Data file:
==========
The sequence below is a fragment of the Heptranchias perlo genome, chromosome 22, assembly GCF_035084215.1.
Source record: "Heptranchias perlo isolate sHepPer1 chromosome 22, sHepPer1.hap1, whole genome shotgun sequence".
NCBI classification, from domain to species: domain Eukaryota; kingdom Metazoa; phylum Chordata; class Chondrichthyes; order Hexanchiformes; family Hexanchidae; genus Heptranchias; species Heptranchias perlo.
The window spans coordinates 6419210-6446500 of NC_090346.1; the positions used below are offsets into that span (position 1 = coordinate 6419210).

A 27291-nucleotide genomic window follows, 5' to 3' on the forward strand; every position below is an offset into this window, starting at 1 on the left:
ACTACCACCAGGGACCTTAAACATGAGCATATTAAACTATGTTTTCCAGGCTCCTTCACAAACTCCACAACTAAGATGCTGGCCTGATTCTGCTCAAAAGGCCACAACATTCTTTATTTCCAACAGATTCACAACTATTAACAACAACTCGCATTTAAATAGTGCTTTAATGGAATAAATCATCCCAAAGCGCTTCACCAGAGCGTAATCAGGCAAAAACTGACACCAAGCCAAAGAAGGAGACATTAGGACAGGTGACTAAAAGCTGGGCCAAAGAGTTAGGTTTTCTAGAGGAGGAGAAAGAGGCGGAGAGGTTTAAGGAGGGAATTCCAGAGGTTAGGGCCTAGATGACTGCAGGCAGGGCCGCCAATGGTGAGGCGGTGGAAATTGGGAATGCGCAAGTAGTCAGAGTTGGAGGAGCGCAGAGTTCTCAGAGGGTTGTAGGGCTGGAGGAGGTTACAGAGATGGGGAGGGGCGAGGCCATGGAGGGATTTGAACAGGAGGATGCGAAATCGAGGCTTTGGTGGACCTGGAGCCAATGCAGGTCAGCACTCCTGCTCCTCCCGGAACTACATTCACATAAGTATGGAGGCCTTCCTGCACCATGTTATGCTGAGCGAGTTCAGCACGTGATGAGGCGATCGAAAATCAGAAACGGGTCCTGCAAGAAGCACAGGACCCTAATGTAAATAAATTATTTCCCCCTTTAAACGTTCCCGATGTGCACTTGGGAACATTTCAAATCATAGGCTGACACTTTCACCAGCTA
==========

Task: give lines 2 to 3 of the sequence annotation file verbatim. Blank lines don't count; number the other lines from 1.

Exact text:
Source record: "Heptranchias perlo isolate sHepPer1 chromosome 22, sHepPer1.hap1, whole genome shotgun sequence".
NCBI classification, from domain to species: domain Eukaryota; kingdom Metazoa; phylum Chordata; class Chondrichthyes; order Hexanchiformes; family Hexanchidae; genus Heptranchias; species Heptranchias perlo.